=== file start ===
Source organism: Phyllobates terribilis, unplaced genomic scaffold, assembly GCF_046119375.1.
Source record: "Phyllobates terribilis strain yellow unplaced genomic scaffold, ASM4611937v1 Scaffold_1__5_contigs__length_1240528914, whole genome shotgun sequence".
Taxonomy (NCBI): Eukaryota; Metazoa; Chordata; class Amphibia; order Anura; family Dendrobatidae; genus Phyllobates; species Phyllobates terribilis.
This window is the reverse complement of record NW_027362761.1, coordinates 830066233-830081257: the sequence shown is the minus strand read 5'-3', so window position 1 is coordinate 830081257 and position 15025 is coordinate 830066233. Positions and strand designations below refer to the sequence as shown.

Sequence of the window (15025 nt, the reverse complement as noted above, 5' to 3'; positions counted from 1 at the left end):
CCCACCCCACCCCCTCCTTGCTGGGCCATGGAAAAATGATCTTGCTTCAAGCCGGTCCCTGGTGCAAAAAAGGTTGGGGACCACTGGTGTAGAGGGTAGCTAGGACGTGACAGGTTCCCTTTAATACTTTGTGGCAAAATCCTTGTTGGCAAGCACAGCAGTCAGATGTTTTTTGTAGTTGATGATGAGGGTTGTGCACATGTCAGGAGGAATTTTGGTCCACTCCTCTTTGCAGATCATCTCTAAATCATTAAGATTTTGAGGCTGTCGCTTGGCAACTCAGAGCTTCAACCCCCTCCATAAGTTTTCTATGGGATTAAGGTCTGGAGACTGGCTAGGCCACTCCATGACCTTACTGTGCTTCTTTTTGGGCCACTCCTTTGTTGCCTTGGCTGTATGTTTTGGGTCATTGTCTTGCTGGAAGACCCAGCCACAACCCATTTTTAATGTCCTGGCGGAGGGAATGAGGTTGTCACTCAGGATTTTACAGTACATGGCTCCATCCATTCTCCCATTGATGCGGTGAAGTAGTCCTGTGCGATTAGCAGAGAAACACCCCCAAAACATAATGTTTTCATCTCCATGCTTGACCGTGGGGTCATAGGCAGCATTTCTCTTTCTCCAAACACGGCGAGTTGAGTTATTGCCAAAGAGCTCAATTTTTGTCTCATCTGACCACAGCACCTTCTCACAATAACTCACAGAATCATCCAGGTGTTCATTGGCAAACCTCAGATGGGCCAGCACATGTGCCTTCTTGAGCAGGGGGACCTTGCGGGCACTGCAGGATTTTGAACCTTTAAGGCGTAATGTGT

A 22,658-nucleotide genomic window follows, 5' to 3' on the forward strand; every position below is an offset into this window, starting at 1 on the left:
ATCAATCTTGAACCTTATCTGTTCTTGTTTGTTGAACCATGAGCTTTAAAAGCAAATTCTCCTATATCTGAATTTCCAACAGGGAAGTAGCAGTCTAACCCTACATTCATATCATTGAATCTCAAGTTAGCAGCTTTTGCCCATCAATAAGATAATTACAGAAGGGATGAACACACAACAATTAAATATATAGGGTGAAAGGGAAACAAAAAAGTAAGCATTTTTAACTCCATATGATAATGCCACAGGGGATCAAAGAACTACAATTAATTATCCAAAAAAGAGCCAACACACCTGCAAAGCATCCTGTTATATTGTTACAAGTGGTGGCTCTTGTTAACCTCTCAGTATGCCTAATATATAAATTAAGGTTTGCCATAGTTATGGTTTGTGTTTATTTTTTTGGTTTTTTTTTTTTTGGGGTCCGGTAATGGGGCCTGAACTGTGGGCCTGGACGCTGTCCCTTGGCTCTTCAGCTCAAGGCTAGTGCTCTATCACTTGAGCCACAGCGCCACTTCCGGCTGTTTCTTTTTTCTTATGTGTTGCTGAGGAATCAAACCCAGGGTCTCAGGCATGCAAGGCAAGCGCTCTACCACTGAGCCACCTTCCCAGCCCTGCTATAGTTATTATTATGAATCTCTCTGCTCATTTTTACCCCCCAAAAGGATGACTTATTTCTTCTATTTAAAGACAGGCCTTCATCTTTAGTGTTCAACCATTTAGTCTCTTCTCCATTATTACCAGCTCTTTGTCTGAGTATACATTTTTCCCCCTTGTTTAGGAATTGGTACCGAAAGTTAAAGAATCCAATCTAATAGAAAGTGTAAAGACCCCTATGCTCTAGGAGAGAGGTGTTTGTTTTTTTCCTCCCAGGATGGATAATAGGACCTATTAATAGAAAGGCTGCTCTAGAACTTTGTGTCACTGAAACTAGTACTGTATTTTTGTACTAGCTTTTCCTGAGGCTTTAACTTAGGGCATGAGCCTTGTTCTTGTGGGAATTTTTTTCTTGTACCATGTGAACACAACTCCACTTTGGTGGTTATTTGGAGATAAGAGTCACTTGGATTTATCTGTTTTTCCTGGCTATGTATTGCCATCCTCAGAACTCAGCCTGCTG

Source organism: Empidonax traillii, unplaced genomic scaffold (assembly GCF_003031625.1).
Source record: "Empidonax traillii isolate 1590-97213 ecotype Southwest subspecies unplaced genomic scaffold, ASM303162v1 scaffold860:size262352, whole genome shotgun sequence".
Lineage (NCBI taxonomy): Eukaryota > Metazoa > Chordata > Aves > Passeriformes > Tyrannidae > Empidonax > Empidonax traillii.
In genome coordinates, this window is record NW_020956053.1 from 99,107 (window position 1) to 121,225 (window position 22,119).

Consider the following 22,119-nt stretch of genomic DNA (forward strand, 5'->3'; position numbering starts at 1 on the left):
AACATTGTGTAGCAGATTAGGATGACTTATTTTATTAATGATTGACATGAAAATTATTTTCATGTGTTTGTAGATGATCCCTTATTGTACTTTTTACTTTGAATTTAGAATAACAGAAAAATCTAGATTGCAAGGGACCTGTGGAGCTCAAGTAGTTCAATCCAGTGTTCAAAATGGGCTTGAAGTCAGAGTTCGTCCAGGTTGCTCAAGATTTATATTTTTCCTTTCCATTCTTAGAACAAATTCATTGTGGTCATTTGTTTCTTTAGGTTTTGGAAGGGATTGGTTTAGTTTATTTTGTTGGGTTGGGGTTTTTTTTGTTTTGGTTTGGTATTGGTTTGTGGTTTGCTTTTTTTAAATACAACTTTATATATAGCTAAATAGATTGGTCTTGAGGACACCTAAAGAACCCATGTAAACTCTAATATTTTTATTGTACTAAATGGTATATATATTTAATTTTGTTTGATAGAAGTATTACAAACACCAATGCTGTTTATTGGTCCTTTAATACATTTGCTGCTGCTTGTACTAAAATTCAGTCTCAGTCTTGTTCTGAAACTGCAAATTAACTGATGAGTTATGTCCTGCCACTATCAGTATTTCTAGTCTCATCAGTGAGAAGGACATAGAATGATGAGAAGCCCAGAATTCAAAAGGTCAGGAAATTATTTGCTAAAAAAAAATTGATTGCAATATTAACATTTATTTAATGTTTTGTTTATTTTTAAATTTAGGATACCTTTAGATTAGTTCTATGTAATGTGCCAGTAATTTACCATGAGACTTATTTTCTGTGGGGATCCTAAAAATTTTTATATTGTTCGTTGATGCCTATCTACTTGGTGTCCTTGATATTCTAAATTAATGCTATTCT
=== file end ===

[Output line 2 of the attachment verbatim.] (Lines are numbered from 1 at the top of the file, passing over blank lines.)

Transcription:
Source record: "Phyllobates terribilis strain yellow unplaced genomic scaffold, ASM4611937v1 Scaffold_1__5_contigs__length_1240528914, whole genome shotgun sequence".